Wednesday marks the halfway stage for the current U.K. governmentâ€™s five-year term, and Chancellor of the Exchequer George Osborne is facing decidedly mixed feedback on his stewardship of the economy ahead of his so-called Autumn Statement next month, seen as an interim budget.
The Conservative Party, the senior coalition partner, has traditionally been viewed as pro-business, but is coming under fire from businesses frustrated at the countryâ€™s second round of recession this year.
The program of quantitative easing instituted by the Bank of England (BoE), and backed by the government, appears to be having less impact the further it advances, as BoE Governor Sir Mervyn King highlighted last month.
Economic indicators for industrial production in September and manufacturing and retail sales in October suggest that the outlook for growth remains weak, despite the U.K. moving out of recession in the third quarter of 2012.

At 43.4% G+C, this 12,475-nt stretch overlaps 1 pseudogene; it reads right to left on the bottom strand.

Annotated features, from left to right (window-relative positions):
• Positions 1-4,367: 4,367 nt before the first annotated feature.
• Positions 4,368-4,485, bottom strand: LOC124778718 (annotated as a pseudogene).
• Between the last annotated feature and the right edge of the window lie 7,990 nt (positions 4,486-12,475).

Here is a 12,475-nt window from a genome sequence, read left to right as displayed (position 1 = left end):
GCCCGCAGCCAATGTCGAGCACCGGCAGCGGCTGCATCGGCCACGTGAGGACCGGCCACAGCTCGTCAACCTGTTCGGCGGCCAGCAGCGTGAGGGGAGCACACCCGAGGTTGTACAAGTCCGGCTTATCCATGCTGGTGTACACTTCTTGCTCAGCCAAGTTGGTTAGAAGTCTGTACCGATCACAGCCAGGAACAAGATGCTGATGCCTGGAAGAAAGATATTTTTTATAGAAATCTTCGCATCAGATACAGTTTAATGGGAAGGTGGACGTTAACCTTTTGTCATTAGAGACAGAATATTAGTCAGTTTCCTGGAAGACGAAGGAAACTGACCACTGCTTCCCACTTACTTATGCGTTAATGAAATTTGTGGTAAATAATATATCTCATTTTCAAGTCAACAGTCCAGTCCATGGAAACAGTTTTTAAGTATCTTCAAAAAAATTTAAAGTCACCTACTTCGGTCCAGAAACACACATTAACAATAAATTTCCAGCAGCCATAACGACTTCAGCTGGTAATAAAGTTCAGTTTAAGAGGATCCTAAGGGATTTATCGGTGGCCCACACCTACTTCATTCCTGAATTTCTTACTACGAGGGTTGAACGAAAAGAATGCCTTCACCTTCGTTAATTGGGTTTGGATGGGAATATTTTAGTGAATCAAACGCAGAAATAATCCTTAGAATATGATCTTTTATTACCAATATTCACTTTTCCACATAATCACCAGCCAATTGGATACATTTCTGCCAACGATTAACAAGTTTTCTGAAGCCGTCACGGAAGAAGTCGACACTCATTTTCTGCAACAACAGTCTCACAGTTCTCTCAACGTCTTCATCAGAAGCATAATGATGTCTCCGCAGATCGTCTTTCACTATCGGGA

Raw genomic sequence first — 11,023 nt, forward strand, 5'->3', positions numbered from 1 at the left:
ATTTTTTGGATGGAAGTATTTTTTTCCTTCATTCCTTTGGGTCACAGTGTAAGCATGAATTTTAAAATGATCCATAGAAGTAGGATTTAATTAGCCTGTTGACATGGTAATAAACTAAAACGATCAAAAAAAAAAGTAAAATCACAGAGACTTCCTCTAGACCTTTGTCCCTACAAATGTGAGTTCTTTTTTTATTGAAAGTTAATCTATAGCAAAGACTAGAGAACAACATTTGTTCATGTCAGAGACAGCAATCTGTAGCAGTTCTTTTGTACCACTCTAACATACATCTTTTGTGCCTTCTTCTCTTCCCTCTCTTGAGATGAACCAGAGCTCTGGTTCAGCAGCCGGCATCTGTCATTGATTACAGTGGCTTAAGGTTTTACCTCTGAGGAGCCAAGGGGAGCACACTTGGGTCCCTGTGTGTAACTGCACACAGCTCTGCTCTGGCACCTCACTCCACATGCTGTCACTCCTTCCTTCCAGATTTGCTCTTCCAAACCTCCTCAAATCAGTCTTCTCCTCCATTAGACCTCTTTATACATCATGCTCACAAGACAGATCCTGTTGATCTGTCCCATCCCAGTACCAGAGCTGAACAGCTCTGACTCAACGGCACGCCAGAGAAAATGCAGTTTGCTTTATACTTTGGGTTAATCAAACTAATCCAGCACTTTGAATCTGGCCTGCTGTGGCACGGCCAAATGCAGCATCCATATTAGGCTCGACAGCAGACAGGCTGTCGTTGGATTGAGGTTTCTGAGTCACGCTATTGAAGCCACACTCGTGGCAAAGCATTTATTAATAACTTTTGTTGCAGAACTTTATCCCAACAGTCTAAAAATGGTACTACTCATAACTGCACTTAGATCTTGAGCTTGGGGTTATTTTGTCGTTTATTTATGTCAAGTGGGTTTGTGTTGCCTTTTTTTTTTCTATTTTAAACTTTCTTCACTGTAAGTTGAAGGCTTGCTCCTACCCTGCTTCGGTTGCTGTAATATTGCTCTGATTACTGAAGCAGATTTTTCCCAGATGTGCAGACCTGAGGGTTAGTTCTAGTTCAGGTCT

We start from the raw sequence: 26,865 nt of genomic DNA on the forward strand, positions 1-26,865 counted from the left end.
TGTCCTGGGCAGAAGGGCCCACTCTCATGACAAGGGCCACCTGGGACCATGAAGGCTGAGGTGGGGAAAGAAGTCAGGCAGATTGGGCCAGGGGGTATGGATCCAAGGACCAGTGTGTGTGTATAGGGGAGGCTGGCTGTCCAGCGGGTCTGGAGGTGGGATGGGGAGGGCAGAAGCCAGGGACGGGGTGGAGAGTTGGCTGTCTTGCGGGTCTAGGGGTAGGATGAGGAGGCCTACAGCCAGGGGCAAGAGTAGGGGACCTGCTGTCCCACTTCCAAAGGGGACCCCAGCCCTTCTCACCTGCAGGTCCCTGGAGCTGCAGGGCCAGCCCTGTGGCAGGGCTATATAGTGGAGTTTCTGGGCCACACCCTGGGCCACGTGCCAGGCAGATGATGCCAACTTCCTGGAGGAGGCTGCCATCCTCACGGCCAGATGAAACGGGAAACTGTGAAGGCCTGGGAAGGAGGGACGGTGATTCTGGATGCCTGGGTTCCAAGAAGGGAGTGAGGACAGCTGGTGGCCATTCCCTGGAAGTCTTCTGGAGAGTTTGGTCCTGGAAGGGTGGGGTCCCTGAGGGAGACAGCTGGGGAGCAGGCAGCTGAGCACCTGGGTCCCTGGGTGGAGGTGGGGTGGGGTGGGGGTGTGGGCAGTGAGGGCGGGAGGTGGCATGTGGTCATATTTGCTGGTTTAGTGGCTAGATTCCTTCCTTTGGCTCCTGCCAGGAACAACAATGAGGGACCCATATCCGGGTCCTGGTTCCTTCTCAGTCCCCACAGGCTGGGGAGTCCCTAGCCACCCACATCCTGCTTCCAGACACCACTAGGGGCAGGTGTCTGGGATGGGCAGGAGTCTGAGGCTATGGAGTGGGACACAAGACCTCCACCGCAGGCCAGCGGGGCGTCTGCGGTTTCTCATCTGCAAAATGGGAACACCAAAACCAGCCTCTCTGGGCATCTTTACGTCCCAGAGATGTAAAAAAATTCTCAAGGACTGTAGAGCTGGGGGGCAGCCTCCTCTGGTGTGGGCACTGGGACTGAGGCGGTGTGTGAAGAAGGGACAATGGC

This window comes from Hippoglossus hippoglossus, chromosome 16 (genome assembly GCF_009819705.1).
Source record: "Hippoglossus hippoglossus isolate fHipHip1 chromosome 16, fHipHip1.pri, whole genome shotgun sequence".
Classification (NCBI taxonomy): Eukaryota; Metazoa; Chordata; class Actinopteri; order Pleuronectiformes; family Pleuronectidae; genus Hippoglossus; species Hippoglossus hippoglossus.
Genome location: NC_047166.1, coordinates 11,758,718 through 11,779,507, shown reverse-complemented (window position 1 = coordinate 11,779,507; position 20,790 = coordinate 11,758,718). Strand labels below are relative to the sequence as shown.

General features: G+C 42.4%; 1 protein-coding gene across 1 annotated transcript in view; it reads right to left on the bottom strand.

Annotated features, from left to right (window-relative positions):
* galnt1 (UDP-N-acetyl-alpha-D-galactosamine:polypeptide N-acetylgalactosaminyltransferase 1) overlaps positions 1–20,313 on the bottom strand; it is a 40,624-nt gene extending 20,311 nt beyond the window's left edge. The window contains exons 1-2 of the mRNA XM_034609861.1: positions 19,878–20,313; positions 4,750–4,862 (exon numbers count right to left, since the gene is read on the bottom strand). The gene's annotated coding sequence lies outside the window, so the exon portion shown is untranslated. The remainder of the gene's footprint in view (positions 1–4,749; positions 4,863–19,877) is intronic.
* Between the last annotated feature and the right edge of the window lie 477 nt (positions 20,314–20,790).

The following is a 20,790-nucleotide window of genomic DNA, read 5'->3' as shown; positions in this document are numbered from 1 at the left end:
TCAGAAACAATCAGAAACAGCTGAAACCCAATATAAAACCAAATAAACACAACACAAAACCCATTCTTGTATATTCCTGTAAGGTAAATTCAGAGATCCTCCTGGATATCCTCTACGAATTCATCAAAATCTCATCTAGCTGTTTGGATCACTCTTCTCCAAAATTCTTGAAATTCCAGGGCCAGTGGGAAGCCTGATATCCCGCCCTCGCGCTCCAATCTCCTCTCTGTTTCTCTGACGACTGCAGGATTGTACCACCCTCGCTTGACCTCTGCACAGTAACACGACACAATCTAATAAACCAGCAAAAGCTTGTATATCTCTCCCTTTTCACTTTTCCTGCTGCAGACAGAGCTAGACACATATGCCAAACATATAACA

The job market has been one consistent bright spot for the country.
Public sector borrowing figures indicate that as tax revenues have declined, public sector debt is likely to come in higher than expected for the first half of the fiscal year 2012-13 â€“ even as growth has disappointed.
The effects of the much-vaunted â€œFunding for Lendingâ€ scheme, where U.K. banks are given access to cheap credit in the hope that it will be passed on to businesses, have yet to be felt.
Economists at Goldman Sachs suggest a â€œPlan A-â€œ for the country. The alternative to Osborneâ€™s â€œPlan Aâ€ would involve sticking to existing targets, and continuing plans to tighten fiscal policy, but allowing the debt target to slip.
John Longworth, director general of business group the British Chambers of Commerce, said that the government â€œhas been high on promises, but so far, low on delivery.â€
â€œAction needs to be taken immediately if we are to see the export-led recovery the government has been calling for, and investment in the U.K.â€™s crumbling infrastructure would allow businesses to transport their goods and people around the world.
Via – CNBC
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